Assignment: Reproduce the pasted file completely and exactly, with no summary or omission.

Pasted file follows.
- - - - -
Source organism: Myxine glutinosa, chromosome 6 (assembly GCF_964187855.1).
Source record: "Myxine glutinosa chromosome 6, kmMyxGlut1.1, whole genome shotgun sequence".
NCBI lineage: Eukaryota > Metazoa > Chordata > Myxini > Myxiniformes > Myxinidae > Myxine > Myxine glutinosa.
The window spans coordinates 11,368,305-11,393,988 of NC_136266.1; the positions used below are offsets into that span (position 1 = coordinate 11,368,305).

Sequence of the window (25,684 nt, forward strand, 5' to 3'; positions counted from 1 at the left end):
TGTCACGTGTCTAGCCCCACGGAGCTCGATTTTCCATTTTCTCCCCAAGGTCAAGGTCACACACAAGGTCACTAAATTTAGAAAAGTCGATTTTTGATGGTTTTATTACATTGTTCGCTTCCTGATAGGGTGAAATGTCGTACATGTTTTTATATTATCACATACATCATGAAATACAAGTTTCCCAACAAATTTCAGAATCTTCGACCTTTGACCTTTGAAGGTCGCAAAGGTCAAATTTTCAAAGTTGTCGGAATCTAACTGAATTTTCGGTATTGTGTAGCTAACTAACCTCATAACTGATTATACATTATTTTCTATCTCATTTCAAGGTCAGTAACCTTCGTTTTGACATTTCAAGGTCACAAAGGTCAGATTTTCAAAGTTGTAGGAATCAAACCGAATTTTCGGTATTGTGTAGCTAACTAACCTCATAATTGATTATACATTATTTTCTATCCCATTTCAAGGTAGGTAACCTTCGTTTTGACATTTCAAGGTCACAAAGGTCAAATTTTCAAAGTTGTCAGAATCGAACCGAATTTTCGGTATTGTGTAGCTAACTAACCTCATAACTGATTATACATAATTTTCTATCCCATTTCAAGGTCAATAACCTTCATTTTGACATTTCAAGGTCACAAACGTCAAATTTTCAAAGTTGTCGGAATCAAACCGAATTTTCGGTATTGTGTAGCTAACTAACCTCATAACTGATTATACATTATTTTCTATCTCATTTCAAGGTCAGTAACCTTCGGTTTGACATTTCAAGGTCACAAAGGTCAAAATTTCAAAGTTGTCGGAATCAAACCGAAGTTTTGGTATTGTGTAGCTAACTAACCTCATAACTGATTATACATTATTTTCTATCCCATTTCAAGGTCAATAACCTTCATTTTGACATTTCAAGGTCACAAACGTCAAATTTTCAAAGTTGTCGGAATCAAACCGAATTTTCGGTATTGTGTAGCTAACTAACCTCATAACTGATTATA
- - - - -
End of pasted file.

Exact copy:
Source organism: Myxine glutinosa, chromosome 6 (assembly GCF_964187855.1).
Source record: "Myxine glutinosa chromosome 6, kmMyxGlut1.1, whole genome shotgun sequence".
NCBI lineage: Eukaryota > Metazoa > Chordata > Myxini > Myxiniformes > Myxinidae > Myxine > Myxine glutinosa.
The window spans coordinates 11,368,305-11,393,988 of NC_136266.1; the positions used below are offsets into that span (position 1 = coordinate 11,368,305).

Sequence of the window (25,684 nt, forward strand, 5' to 3'; positions counted from 1 at the left end):
TGTCACGTGTCTAGCCCCACGGAGCTCGATTTTCCATTTTCTCCCCAAGGTCAAGGTCACACACAAGGTCACTAAATTTAGAAAAGTCGATTTTTGATGGTTTTATTACATTGTTCGCTTCCTGATAGGGTGAAATGTCGTACATGTTTTTATATTATCACATACATCATGAAATACAAGTTTCCCAACAAATTTCAGAATCTTCGACCTTTGACCTTTGAAGGTCGCAAAGGTCAAATTTTCAAAGTTGTCGGAATCTAACTGAATTTTCGGTATTGTGTAGCTAACTAACCTCATAACTGATTATACATTATTTTCTATCTCATTTCAAGGTCAGTAACCTTCGTTTTGACATTTCAAGGTCACAAAGGTCAGATTTTCAAAGTTGTAGGAATCAAACCGAATTTTCGGTATTGTGTAGCTAACTAACCTCATAATTGATTATACATTATTTTCTATCCCATTTCAAGGTAGGTAACCTTCGTTTTGACATTTCAAGGTCACAAAGGTCAAATTTTCAAAGTTGTCAGAATCGAACCGAATTTTCGGTATTGTGTAGCTAACTAACCTCATAACTGATTATACATAATTTTCTATCCCATTTCAAGGTCAATAACCTTCATTTTGACATTTCAAGGTCACAAACGTCAAATTTTCAAAGTTGTCGGAATCAAACCGAATTTTCGGTATTGTGTAGCTAACTAACCTCATAACTGATTATACATTATTTTCTATCTCATTTCAAGGTCAGTAACCTTCGGTTTGACATTTCAAGGTCACAAAGGTCAAAATTTCAAAGTTGTCGGAATCAAACCGAAGTTTTGGTATTGTGTAGCTAACTAACCTCATAACTGATTATACATTATTTTCTATCCCATTTCAAGGTCAATAACCTTCATTTTGACATTTCAAGGTCACAAACGTCAAATTTTCAAAGTTGTCGGAATCAAACCGAATTTTCGGTATTGTGTAGCTAACTAACCTCATAACTGATTATA